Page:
En route to Lageso, Joseph and I talk more about the situation. What about Russia? Russia, he says, has weakened IS; they are still dangerous, but not as powerful right now. Some of my information is a year old, he continues, so I made some calls to people in Iraq, Syria, and Jordan yesterday to find out the news. This is what they are saying. The guys I talked to at Lageso, I say, don’t like to see Putin in the region; they say he is simply supporting Assad. They would like to see Obama fly planes over the region — just the sight of planes, they say, would send the regime underground. Joseph laughs. Yes, he says, that’s true, totally correct. Whoever told you that, he says, maybe has some military experience. But, he continues with a shrug, Russia is looking out for Russia, supporting Bashar is only supporting their own interests; they don’t care about anything else. And Bashar is bad, he says, but IS is worse. Bashar does not want to take over the world, IS does. (Still, I think, listening to Joseph, the difference in numbers of murdered is staggering; what Assad is doing to his own people is beyond criminal.) And, continues Joseph, IS is even more violent. They are smarter than Al-Qaeda, they are more powerful, better armed, and bigger. And yet the US is doing less than they did before, less than they did against Saddham. And this enemy is greater. It doesn’t make any sense. He changes the subject. We should have a word, he says, that I can use at Lageso to signal that we are talking to a radicalized Muslim. Do you like baseball, I say. Joseph shrugs. Why don’t you do something like touch the bill of your cap, kind of adjust it on your head. He gives it a try. Ja, like that, I say. We go over how Joseph will introduce me — an American writer wanting to tell people back in the States about the situation of refugees in Berlin. True enough.
Approaching the Lageso compound of buildings, we pass the big white convention-size tents set up behind fences and adjacent to the first building that faces the street. The tents are full of people stepping in and out of the cold. Some on the sidewalk converse with others inside the fence. A young boy, 4 or 5, plays with a toy car on the sidewalk, spinning it upside down on its roof like a top. His family is squatting nearby eating apples. Their stroller is full of food, packaged and also fresh produce that’s easy to eat raw with one’s hands. Five kids. Walking onto the grounds, we pass the food tent — soup and brötchen. There are only a few hundred people today milling about the digital console of amber numbers. Joseph and I walk around observing people. I decide to approach three men and two women wearing hijabs standing around an empty baby carriage.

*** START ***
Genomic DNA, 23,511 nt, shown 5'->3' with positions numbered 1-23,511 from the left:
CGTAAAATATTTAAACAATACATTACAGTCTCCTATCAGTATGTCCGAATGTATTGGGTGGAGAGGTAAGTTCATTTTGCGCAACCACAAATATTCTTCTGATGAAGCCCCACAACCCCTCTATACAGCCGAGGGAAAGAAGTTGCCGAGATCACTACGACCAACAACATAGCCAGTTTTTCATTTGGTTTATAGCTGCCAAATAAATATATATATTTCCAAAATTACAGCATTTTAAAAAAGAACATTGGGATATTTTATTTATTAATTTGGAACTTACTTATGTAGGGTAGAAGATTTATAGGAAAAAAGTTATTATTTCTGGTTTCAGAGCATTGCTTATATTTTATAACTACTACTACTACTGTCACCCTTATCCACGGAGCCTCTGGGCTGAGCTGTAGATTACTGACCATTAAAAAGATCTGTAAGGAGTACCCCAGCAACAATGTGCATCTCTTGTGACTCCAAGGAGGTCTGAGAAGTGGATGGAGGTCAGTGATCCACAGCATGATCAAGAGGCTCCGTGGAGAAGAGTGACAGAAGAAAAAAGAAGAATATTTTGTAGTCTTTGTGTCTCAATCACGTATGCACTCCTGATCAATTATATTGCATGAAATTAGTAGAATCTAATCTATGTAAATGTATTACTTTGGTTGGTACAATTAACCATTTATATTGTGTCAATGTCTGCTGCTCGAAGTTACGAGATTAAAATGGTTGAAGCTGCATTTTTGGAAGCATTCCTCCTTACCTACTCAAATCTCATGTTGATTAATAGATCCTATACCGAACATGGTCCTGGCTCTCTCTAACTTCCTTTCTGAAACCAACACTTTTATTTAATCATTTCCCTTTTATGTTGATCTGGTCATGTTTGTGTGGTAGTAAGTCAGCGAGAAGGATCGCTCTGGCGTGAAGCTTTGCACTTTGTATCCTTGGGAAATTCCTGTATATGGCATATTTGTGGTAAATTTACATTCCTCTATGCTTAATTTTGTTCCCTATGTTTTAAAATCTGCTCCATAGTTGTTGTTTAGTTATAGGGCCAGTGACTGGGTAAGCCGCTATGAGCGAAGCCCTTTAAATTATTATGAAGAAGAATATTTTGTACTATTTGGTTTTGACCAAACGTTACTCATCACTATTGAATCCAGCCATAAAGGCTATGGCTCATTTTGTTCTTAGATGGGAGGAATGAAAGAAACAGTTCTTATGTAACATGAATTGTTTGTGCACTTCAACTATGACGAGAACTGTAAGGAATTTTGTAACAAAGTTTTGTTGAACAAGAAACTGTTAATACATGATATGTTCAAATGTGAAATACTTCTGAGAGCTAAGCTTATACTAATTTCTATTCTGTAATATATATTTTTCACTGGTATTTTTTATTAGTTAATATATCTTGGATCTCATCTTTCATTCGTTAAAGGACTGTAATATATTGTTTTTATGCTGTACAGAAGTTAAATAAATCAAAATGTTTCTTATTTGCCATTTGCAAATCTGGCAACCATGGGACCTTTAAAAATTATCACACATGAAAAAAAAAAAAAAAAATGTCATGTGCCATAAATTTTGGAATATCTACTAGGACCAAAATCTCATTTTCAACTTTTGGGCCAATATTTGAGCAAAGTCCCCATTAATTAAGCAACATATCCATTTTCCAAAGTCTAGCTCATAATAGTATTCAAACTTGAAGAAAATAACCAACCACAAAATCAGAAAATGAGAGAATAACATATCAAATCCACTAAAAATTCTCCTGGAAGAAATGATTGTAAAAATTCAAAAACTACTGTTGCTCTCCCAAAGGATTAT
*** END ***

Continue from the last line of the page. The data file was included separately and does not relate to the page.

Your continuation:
They are two families. Husam, 23, and his father, Razin, 50, are Palestinians from Libya. Husam has been in Germany for a year, having only recently arrived from Dresden (where anti-immigration xenophobia is spiking with the right organization, Pegida). His father has just joined him. What did you do in Libya, I ask Razin, the father. I was a geography teacher he says to Joseph, who is interpreting. I’m a teacher, too, I say, literature. He gives me a broad smile and we shake hands for a second time. They have been running from radicalized forces that would compel them to join. What was the situation like when you left, I ask Razin. Bombs were going off everywhere, he says. Cars are outfitted with guns. There’s no school, no university now for two years. Girls are afraid to go out because of kidnapping. All the young men are armed and fighting. Who are they? All different groups with IS. Who are they fighting? The regime, the oil families. Why did you want to come to Germany? Germany is the best, says Razin, for acceptance and protection. The Arabic world doesn’t want us [Palestinians], for 76 years now.